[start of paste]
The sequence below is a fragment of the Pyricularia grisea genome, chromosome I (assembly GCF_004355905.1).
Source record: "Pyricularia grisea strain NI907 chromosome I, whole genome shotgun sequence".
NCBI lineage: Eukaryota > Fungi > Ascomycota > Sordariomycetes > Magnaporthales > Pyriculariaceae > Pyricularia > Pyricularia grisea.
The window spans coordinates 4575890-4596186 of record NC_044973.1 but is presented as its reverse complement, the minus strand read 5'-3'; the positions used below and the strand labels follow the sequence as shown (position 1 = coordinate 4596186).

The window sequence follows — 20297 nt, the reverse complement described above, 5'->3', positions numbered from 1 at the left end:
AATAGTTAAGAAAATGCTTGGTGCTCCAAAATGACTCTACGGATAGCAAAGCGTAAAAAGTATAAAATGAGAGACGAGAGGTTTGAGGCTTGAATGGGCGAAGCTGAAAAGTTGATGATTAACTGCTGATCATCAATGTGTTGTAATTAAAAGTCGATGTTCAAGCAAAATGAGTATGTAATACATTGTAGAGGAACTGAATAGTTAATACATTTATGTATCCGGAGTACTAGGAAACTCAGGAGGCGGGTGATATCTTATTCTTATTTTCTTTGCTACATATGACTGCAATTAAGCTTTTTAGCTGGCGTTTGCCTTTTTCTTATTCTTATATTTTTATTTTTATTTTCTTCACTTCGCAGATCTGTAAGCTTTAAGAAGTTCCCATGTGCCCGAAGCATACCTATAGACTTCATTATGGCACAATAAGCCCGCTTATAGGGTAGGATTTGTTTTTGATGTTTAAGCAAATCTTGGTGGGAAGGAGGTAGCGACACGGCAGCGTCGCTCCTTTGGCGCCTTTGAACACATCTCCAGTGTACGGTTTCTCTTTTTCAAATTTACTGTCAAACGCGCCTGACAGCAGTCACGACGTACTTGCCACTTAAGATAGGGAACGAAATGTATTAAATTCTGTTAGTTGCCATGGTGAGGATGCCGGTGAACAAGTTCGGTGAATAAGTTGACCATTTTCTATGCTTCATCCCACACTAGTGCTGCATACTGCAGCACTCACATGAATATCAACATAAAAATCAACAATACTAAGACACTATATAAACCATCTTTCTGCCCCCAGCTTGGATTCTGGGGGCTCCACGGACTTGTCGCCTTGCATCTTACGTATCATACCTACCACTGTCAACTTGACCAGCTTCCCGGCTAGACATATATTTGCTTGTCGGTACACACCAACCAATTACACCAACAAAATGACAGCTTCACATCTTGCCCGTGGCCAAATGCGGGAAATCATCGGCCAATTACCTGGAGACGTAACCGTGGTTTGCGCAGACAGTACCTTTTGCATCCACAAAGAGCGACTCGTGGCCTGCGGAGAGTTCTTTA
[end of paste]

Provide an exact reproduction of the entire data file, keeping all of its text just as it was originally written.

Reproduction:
The sequence below is a fragment of the Pyricularia grisea genome, chromosome I (assembly GCF_004355905.1).
Source record: "Pyricularia grisea strain NI907 chromosome I, whole genome shotgun sequence".
NCBI lineage: Eukaryota > Fungi > Ascomycota > Sordariomycetes > Magnaporthales > Pyriculariaceae > Pyricularia > Pyricularia grisea.
The window spans coordinates 4575890-4596186 of record NC_044973.1 but is presented as its reverse complement, the minus strand read 5'-3'; the positions used below and the strand labels follow the sequence as shown (position 1 = coordinate 4596186).

The window sequence follows — 20297 nt, the reverse complement described above, 5'->3', positions numbered from 1 at the left end:
AATAGTTAAGAAAATGCTTGGTGCTCCAAAATGACTCTACGGATAGCAAAGCGTAAAAAGTATAAAATGAGAGACGAGAGGTTTGAGGCTTGAATGGGCGAAGCTGAAAAGTTGATGATTAACTGCTGATCATCAATGTGTTGTAATTAAAAGTCGATGTTCAAGCAAAATGAGTATGTAATACATTGTAGAGGAACTGAATAGTTAATACATTTATGTATCCGGAGTACTAGGAAACTCAGGAGGCGGGTGATATCTTATTCTTATTTTCTTTGCTACATATGACTGCAATTAAGCTTTTTAGCTGGCGTTTGCCTTTTTCTTATTCTTATATTTTTATTTTTATTTTCTTCACTTCGCAGATCTGTAAGCTTTAAGAAGTTCCCATGTGCCCGAAGCATACCTATAGACTTCATTATGGCACAATAAGCCCGCTTATAGGGTAGGATTTGTTTTTGATGTTTAAGCAAATCTTGGTGGGAAGGAGGTAGCGACACGGCAGCGTCGCTCCTTTGGCGCCTTTGAACACATCTCCAGTGTACGGTTTCTCTTTTTCAAATTTACTGTCAAACGCGCCTGACAGCAGTCACGACGTACTTGCCACTTAAGATAGGGAACGAAATGTATTAAATTCTGTTAGTTGCCATGGTGAGGATGCCGGTGAACAAGTTCGGTGAATAAGTTGACCATTTTCTATGCTTCATCCCACACTAGTGCTGCATACTGCAGCACTCACATGAATATCAACATAAAAATCAACAATACTAAGACACTATATAAACCATCTTTCTGCCCCCAGCTTGGATTCTGGGGGCTCCACGGACTTGTCGCCTTGCATCTTACGTATCATACCTACCACTGTCAACTTGACCAGCTTCCCGGCTAGACATATATTTGCTTGTCGGTACACACCAACCAATTACACCAACAAAATGACAGCTTCACATCTTGCCCGTGGCCAAATGCGGGAAATCATCGGCCAATTACCTGGAGACGTAACCGTGGTTTGCGCAGACAGTACCTTTTGCATCCACAAAGAGCGACTCGTGGCCTGCGGAGAGTTCTTTA